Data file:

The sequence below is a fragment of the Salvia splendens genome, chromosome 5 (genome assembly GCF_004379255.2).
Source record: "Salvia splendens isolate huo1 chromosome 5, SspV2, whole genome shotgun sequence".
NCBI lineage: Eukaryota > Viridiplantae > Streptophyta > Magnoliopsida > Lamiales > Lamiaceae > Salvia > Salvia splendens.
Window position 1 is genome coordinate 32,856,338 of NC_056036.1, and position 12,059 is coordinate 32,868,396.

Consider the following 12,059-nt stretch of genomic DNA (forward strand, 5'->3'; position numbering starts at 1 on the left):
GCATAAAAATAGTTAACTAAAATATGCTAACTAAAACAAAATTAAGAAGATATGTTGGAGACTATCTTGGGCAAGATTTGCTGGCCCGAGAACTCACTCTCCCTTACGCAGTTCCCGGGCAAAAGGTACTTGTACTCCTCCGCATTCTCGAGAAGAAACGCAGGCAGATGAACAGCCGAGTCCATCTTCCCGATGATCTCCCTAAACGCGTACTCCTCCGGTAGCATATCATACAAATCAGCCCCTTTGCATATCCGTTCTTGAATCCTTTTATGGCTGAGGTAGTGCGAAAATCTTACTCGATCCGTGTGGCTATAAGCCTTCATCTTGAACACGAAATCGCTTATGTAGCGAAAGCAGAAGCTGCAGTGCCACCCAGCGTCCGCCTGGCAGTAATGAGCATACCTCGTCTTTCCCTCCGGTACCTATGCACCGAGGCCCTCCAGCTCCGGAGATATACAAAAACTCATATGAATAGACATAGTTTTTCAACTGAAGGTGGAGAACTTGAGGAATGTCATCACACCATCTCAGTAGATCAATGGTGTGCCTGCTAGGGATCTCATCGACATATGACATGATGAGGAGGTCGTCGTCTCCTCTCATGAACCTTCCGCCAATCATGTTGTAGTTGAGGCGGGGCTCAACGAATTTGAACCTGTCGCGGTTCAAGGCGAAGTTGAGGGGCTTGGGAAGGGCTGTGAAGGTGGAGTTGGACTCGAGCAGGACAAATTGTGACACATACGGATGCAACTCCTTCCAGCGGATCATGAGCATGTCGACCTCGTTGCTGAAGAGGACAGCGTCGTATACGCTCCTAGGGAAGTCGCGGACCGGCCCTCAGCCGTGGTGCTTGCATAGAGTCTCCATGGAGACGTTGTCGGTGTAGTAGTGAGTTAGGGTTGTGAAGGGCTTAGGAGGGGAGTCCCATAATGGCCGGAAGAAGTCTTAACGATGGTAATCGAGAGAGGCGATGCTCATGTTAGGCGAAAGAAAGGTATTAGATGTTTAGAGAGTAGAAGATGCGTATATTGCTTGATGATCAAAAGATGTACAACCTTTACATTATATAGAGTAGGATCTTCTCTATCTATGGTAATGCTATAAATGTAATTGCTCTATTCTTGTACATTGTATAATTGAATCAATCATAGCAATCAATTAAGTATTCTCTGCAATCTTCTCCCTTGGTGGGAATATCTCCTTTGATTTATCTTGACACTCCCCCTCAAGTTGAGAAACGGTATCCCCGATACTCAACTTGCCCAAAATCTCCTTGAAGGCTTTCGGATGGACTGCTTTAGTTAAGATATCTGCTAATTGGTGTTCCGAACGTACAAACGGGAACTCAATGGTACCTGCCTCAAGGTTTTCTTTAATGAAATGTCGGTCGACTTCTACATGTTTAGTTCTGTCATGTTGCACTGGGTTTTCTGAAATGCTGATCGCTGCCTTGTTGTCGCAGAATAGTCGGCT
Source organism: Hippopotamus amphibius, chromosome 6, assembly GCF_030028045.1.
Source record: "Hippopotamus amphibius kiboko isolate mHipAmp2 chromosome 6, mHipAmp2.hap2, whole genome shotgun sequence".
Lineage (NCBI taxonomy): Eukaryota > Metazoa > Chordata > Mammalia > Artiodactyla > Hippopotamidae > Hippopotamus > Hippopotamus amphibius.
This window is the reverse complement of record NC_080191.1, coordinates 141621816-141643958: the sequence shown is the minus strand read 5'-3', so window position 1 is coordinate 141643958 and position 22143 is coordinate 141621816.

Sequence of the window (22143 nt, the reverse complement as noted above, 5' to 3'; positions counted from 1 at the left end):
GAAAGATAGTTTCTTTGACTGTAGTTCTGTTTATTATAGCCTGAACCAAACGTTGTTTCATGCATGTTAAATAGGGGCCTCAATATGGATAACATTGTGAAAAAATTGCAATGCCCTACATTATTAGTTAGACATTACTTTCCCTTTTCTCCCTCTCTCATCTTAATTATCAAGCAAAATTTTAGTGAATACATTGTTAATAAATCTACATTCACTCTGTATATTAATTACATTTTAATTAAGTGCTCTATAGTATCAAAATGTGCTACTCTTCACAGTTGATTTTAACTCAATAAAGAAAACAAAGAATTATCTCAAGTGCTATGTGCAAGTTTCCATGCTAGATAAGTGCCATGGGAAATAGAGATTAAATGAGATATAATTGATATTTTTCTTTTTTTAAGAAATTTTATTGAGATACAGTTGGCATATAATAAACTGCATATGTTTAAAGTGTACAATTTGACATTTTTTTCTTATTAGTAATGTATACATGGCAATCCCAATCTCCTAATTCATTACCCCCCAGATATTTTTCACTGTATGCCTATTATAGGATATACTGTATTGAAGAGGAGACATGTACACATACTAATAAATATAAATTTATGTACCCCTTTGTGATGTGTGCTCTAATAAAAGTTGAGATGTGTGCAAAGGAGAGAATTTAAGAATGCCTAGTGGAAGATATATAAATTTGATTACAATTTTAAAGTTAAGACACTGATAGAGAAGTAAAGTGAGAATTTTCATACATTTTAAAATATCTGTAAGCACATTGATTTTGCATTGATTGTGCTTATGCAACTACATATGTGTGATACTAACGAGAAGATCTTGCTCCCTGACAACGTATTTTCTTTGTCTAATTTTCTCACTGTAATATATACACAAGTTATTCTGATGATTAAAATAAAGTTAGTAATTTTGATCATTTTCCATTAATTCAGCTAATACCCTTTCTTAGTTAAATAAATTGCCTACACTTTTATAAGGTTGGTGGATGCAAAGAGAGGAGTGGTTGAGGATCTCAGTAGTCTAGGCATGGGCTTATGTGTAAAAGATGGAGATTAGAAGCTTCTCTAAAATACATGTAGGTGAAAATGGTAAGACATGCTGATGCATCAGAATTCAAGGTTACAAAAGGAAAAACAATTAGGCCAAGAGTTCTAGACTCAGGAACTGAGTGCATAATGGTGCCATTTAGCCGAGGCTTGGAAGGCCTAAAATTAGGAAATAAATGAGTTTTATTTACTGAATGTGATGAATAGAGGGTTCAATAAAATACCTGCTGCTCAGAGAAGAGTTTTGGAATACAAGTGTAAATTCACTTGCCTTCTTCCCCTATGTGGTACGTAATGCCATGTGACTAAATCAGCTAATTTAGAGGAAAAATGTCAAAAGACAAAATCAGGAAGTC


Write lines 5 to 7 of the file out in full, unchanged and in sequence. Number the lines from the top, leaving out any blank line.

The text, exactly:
Consider the following 12,059-nt stretch of genomic DNA (forward strand, 5'->3'; position numbering starts at 1 on the left):
GCATAAAAATAGTTAACTAAAATATGCTAACTAAAACAAAATTAAGAAGATATGTTGGAGACTATCTTGGGCAAGATTTGCTGGCCCGAGAACTCACTCTCCCTTACGCAGTTCCCGGGCAAAAGGTACTTGTACTCCTCCGCATTCTCGAGAAGAAACGCAGGCAGATGAACAGCCGAGTCCATCTTCCCGATGATCTCCCTAAACGCGTACTCCTCCGGTAGCATATCATACAAATCAGCCCCTTTGCATATCCGTTCTTGAATCCTTTTATGGCTGAGGTAGTGCGAAAATCTTACTCGATCCGTGTGGCTATAAGCCTTCATCTTGAACACGAAATCGCTTATGTAGCGAAAGCAGAAGCTGCAGTGCCACCCAGCGTCCGCCTGGCAGTAATGAGCATACCTCGTCTTTCCCTCCGGTACCTATGCACCGAGGCCCTCCAGCTCCGGAGATATACAAAAACTCATATGAATAGACATAGTTTTTCAACTGAAGGTGGAGAACTTGAGGAATGTCATCACACCATCTCAGTAGATCAATGGTGTGCCTGCTAGGGATCTCATCGACATATGACATGATGAGGAGGTCGTCGTCTCCTCTCATGAACCTTCCGCCAATCATGTTGTAGTTGAGGCGGGGCTCAACGAATTTGAACCTGTCGCGGTTCAAGGCGAAGTTGAGGGGCTTGGGAAGGGCTGTGAAGGTGGAGTTGGACTCGAGCAGGACAAATTGTGACACATACGGATGCAACTCCTTCCAGCGGATCATGAGCATGTCGACCTCGTTGCTGAAGAGGACAGCGTCGTATACGCTCCTAGGGAAGTCGCGGACCGGCCCTCAGCCGTGGTGCTTGCATAGAGTCTCCATGGAGACGTTGTCGGTGTAGTAGTGAGTTAGGGTTGTGAAGGGCTTAGGAGGGGAGTCCCATAATGGCCGGAAGAAGTCTTAACGATGGTAATCGAGAGAGGCGATGCTCATGTTAGGCGAAAGAAAGGTATTAGATGTTTAGAGAGTAGAAGATGCGTATATTGCTTGATGATCAAAAGATGTACAACCTTTACATTATATAGAGTAGGATCTTCTCTATCTATGGTAATGCTATAAATGTAATTGCTCTATTCTTGTACATTGTATAATTGAATCAATCATAGCAATCAATTAAGTATTCTCTGCAATCTTCTCCCTTGGTGGGAATATCTCCTTTGATTTATCTTGACACTCCCCCTCAAGTTGAGAAACGGTATCCCCGATACTCAACTTGCCCAAAATCTCCTTGAAGGCTTTCGGATGGACTGCTTTAGTTAAGATATCTGCTAATTGGTGTTCCGAACGTACAAACGGGAACTCAATGGTACCTGCCTCAAGGTTTTCTTTAATGAAATGTCGGTCGACTTCTACATGTTTAGTTCTGTCATGTTGCACTGGGTTTTCTGAAATGCTGATCGCTGCCTTGTTGTCGCAGAATAGTCGGCT
Source organism: Hippopotamus amphibius, chromosome 6, assembly GCF_030028045.1.